Thursday, December 2, 2021

Bosnia and Herzegovina: World leaders risk renewed violence if country falls apart

A quarter century since the end of the Bosnian War, Bosnia and Herzegovina is in a perilous state. The people living there are worried. After all, the conflict that broke out in the country between 1992 and 1995 left more than 100,000 people dead or missing. About 8,000 of them men and boys were killed in the massacre that followed the fall of Srebrenica in July 1995.

Since the signing of the Dayton Peace Accords and the end of the war, much has been done to resolve the legacy of widespread violence. Many of the missing people have been found. Those responsible for killing, raping and beating thousands of people were prosecuted and jailed.

However, it seems that what has been achieved is not enough. Now fears are growing that violence may flare up again.

Serebrenica-Potokari Memorial and Cemetery for the Victims of the 1995 Genocide.
mirjavis/alami stock photo

state of laxity

Since late 1995, Bosnia and Herzegovina has been mired in a dysfunctional constitutional system. The peace agreement created two entities: Republika Srpska and the Federation of Bosnia and Herzegovina. Together with the small but strategically located Broc District, these constitute the nation state.

The federation is jointly run by representatives of Bosniaks (formerly known as Bosnian Muslims) and Bosnian Croats. The establishment of an independent Republika Srpska, meanwhile, was a political project conceived and championed by former leaders Radovan Karadi and General Ratko Mlai with their sponsors in Serbia. The latter includes Slobodan Milosevic, who provided the money and weapons needed to wage the war.

Karadzik and Mladik were convicted of life in prison for crimes committed in The Hague in pursuit of their territorial and demographic ambitions. During the armed campaign to create this independent Republika Srpska, which would be free of non-Serbs, several terrible crimes were committed.

The system established under the Dayton Accords ended the war but left the country divided. This gave impetus to politicians to fan the flames of caste tensions and made it possible for them to indulge in widespread corruption without losing office.

Meanwhile, the international community – primarily the US and the European Union – has gradually lost interest in funding state-building efforts in the region. Several commitments were made in the immediate aftermath of the conflict, but since that time, crises in Syria, Ukraine and, most recently, Afghanistan have required both a response and resources.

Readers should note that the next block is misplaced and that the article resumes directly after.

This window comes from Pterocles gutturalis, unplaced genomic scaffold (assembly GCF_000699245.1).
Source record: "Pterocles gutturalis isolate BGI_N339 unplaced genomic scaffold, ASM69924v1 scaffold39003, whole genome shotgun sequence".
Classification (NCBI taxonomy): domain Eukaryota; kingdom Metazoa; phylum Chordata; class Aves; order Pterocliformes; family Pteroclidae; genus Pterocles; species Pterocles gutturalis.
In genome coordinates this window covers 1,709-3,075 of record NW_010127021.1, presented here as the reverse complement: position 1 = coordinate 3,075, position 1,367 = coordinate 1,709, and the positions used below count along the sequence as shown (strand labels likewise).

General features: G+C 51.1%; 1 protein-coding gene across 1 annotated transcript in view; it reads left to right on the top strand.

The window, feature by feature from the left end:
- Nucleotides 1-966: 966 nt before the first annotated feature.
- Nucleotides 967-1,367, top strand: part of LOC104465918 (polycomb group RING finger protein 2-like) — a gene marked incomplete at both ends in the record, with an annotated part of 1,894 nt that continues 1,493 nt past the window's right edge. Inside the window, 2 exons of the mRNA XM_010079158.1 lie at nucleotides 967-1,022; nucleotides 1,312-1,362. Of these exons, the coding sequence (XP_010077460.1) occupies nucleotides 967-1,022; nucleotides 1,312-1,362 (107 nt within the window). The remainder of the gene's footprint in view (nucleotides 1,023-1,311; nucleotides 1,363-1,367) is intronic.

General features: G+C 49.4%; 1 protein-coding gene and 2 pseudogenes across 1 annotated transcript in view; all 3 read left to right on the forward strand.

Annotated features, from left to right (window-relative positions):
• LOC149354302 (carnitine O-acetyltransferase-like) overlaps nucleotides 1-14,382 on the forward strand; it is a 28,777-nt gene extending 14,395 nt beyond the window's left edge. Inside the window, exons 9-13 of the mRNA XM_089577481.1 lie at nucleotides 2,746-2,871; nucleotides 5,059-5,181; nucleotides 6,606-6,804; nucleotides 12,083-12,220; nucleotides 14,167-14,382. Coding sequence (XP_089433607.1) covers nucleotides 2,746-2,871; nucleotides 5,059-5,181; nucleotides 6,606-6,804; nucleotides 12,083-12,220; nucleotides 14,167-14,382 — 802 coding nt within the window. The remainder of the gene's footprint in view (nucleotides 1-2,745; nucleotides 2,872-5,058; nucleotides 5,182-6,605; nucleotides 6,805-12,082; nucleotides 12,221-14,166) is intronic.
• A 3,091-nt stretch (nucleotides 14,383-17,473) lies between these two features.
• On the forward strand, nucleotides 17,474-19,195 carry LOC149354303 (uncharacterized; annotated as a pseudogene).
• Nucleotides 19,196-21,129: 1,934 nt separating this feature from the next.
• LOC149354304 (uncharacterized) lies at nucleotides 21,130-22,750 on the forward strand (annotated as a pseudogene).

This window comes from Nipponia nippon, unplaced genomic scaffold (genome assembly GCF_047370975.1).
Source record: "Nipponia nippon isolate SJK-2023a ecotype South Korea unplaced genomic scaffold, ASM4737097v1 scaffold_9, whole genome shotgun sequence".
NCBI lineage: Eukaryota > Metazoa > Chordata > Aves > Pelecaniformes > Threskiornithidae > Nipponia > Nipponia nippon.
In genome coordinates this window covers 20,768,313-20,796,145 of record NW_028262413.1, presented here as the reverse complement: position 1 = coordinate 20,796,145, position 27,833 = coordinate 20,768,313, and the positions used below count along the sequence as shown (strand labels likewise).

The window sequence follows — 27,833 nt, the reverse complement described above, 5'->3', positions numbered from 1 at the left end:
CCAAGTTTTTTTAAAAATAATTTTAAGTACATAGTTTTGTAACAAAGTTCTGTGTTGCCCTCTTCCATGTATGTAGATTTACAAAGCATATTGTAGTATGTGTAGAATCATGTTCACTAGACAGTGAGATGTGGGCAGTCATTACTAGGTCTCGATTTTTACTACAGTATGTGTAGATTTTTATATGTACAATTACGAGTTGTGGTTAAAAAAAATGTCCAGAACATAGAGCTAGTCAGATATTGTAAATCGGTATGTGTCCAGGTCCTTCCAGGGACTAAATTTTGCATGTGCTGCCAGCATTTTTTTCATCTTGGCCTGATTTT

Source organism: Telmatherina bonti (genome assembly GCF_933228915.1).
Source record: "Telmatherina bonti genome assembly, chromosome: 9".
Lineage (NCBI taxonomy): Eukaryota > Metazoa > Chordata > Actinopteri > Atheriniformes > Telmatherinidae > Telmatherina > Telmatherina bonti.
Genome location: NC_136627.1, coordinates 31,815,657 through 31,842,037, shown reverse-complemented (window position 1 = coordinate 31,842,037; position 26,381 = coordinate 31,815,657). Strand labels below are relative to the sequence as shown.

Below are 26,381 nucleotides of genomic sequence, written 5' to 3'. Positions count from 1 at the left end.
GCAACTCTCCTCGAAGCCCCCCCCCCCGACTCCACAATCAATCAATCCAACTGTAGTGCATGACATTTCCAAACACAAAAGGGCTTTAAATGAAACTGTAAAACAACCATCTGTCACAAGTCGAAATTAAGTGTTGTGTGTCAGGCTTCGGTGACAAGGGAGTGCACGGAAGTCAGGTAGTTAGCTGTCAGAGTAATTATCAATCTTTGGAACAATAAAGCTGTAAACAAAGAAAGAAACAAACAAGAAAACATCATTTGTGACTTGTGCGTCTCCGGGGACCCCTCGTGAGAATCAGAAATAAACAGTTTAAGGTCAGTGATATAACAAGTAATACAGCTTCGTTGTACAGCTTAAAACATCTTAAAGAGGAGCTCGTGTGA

This has seen promises to integrate Bosnia and Herzegovina into the European Union lose momentum. For the last 15 years there is no vision, no enthusiasm, no hope of a better future. Recently, the country’s COVID-19 response has made it painfully clear that the state has become useless with fatalities.

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threat of a new army

In this complex context, Bosnian Serb leaders, primarily the long-dominant politician Milorad Dodi, have escalated tensions by threatening to establish a Bosnian Serb army, pull out of United States institutions – effectively abolishing the state – and independence. to announce Dodik’s plans threaten to destroy the system that keeps Bosnia together and at peace.

The last time the Nationalists tried to create an independent Republika Srpska, there was bloodshed and widespread, systematic persecution of non-Serb communities. The Bosnian Serb army was the force that shelled and killed the citizens of Sarajevo for four years. Its security and intelligence officers were largely behind the Srebrenica massacre.

Criminal accountability at the International Criminal Tribunal for the former Yugoslavia in The Hague, as well as in courts across the country, was supposed to provide justice and detention. Bosnians facing this current crisis are not feeling confident. Trials to bring war criminals to justice have slowed in recent years, leaving murderers and rapists at large.

In early 2022, it would have been 30 years since the original version of Republika Srpska emerged as a result of a brutal campaign of ethnic cleansing and genocide. The approach of that anniversary, coupled with the broader geopolitical context – with the US, UK and EU disengaged and an upbeat Russia – makes for a worrying winter. Russia is encouraged by experiences in eastern Ukraine and Crimea, where it has expanded influence and control through cooperation with local actors. Analysts believe it may do so by backing the plans of the Bosnian Serb.

This context is complicated by recent tensions in the region along the border with Kosovo. And in Montenegro, there are concerns about a radical community wanting closer ties with Serbia.

The people of Bosnia and Herzegovina remember the early 1990s. Many of them felt left out without reason by the international community, who watched the evening news as Bosnians were rounded up, their property looted or burned in camps, and in Sarajevo. There were shots fired by snipers from the surrounding hills.

This crisis, as the culmination of years of decay, is a call to action to ensure a fair path, without violence, and with security and prosperity for all citizens of Bosnia and Herzegovina, regardless of background. For that, local political will and commitment are important. But even before that, what Bosnia and Herzegovina desperately needs now is the attention of foreign politicians and a sense that someone – anyone – is in a position to help.

This article is republished from – The Conversation – Read the – original article.

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